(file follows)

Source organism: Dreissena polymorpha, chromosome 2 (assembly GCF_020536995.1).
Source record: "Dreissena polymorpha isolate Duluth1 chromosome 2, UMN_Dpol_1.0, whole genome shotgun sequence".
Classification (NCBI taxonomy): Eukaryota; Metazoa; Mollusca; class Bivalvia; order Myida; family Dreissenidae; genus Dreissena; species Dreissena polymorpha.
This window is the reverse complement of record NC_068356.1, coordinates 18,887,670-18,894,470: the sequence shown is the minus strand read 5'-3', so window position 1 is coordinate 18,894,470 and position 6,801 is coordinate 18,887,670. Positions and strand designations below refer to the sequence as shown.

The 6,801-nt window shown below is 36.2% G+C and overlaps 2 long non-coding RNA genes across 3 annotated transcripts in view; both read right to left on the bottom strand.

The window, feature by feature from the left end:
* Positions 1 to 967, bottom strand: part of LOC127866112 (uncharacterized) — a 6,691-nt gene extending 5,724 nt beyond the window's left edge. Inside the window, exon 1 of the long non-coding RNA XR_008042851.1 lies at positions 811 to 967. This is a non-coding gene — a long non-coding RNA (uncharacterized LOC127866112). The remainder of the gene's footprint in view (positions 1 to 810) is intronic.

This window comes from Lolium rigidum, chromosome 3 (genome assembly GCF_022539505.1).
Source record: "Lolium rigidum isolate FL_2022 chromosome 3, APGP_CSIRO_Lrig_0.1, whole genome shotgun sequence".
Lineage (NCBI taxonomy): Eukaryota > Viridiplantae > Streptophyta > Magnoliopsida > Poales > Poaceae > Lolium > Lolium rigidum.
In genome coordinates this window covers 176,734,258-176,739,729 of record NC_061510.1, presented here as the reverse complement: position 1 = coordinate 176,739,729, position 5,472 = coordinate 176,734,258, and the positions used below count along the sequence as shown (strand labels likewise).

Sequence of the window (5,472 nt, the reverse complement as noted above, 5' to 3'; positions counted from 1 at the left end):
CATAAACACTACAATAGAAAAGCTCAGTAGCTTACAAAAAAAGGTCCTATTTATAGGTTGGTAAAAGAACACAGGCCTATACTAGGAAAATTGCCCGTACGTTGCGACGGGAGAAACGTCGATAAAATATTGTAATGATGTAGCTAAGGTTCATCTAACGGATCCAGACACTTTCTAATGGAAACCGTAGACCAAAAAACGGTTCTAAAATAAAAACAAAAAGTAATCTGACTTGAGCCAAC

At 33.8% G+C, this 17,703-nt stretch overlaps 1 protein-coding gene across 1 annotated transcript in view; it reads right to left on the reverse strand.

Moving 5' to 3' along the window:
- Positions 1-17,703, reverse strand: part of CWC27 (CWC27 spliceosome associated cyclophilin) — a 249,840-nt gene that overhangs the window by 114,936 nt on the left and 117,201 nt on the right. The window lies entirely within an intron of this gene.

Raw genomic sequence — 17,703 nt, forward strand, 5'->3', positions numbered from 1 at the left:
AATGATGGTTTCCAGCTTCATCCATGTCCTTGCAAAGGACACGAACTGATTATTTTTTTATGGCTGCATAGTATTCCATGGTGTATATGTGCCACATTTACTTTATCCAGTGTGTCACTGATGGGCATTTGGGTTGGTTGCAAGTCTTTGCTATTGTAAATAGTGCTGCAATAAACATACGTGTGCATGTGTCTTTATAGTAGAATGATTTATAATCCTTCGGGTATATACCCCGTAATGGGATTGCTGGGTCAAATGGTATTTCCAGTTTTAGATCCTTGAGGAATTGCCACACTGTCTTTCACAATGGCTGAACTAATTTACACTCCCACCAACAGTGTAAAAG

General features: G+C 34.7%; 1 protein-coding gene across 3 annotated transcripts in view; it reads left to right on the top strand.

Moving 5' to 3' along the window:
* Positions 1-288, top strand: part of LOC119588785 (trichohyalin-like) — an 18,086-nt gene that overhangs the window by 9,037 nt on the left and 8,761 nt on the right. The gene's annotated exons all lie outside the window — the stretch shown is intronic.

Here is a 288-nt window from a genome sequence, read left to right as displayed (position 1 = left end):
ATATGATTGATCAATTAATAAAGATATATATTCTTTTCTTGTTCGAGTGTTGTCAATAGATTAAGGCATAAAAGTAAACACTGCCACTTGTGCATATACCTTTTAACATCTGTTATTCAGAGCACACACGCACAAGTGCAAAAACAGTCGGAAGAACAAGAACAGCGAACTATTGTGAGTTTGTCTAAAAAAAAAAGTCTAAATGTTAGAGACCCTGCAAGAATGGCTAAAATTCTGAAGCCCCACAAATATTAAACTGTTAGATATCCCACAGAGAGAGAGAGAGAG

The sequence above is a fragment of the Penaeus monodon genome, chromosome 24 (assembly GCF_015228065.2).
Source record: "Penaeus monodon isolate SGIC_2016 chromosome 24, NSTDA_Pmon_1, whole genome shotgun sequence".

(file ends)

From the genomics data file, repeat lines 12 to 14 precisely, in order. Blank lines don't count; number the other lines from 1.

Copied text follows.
Sequence of the window (5,472 nt, the reverse complement as noted above, 5' to 3'; positions counted from 1 at the left end):
CATAAACACTACAATAGAAAAGCTCAGTAGCTTACAAAAAAAGGTCCTATTTATAGGTTGGTAAAAGAACACAGGCCTATACTAGGAAAATTGCCCGTACGTTGCGACGGGAGAAACGTCGATAAAATATTGTAATGATGTAGCTAAGGTTCATCTAACGGATCCAGACACTTTCTAATGGAAACCGTAGACCAAAAAACGGTTCTAAAATAAAAACAAAAAGTAATCTGACTTGAGCCAAC

At 33.8% G+C, this 17,703-nt stretch overlaps 1 protein-coding gene across 1 annotated transcript in view; it reads right to left on the reverse strand.